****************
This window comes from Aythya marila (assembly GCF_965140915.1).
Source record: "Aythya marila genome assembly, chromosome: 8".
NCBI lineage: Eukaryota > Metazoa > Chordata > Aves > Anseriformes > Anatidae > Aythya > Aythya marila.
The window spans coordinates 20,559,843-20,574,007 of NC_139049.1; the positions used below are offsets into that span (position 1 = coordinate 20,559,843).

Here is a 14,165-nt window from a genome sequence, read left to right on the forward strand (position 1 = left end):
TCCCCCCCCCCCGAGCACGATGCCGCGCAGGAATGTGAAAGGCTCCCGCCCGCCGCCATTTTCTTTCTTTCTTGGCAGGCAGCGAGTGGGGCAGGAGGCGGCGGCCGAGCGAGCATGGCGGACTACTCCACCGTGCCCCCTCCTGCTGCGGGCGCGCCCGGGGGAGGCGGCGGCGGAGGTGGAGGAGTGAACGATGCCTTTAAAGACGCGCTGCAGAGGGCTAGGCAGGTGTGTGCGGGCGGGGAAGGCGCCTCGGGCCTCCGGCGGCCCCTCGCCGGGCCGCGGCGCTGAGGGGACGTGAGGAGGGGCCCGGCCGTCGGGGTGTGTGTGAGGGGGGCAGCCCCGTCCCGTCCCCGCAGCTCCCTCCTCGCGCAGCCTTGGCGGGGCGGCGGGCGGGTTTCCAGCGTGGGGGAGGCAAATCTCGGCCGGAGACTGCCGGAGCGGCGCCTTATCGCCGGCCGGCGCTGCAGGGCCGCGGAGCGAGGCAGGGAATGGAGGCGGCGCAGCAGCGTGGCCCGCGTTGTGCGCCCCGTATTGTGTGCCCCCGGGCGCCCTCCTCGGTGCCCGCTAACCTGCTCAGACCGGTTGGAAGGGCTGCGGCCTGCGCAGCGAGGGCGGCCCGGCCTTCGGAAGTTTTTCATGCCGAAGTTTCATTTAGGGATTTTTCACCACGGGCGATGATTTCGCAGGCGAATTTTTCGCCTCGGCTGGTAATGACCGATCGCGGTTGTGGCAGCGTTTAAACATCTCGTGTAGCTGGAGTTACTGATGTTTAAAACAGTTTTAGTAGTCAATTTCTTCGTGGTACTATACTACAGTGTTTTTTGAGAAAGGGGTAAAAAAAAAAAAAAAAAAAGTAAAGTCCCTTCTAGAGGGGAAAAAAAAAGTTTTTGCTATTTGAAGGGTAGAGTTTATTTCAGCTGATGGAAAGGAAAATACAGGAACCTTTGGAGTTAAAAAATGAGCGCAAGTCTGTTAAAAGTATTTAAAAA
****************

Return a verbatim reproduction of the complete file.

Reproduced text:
This window comes from Aythya marila (assembly GCF_965140915.1).
Source record: "Aythya marila genome assembly, chromosome: 8".
NCBI lineage: Eukaryota > Metazoa > Chordata > Aves > Anseriformes > Anatidae > Aythya > Aythya marila.
The window spans coordinates 20,559,843-20,574,007 of NC_139049.1; the positions used below are offsets into that span (position 1 = coordinate 20,559,843).

Here is a 14,165-nt window from a genome sequence, read left to right on the forward strand (position 1 = left end):
TCCCCCCCCCCCGAGCACGATGCCGCGCAGGAATGTGAAAGGCTCCCGCCCGCCGCCATTTTCTTTCTTTCTTGGCAGGCAGCGAGTGGGGCAGGAGGCGGCGGCCGAGCGAGCATGGCGGACTACTCCACCGTGCCCCCTCCTGCTGCGGGCGCGCCCGGGGGAGGCGGCGGCGGAGGTGGAGGAGTGAACGATGCCTTTAAAGACGCGCTGCAGAGGGCTAGGCAGGTGTGTGCGGGCGGGGAAGGCGCCTCGGGCCTCCGGCGGCCCCTCGCCGGGCCGCGGCGCTGAGGGGACGTGAGGAGGGGCCCGGCCGTCGGGGTGTGTGTGAGGGGGGCAGCCCCGTCCCGTCCCCGCAGCTCCCTCCTCGCGCAGCCTTGGCGGGGCGGCGGGCGGGTTTCCAGCGTGGGGGAGGCAAATCTCGGCCGGAGACTGCCGGAGCGGCGCCTTATCGCCGGCCGGCGCTGCAGGGCCGCGGAGCGAGGCAGGGAATGGAGGCGGCGCAGCAGCGTGGCCCGCGTTGTGCGCCCCGTATTGTGTGCCCCCGGGCGCCCTCCTCGGTGCCCGCTAACCTGCTCAGACCGGTTGGAAGGGCTGCGGCCTGCGCAGCGAGGGCGGCCCGGCCTTCGGAAGTTTTTCATGCCGAAGTTTCATTTAGGGATTTTTCACCACGGGCGATGATTTCGCAGGCGAATTTTTCGCCTCGGCTGGTAATGACCGATCGCGGTTGTGGCAGCGTTTAAACATCTCGTGTAGCTGGAGTTACTGATGTTTAAAACAGTTTTAGTAGTCAATTTCTTCGTGGTACTATACTACAGTGTTTTTTGAGAAAGGGGTAAAAAAAAAAAAAAAAAAAGTAAAGTCCCTTCTAGAGGGGAAAAAAAAAGTTTTTGCTATTTGAAGGGTAGAGTTTATTTCAGCTGATGGAAAGGAAAATACAGGAACCTTTGGAGTTAAAAAATGAGCGCAAGTCTGTTAAAAGTATTTAAAAA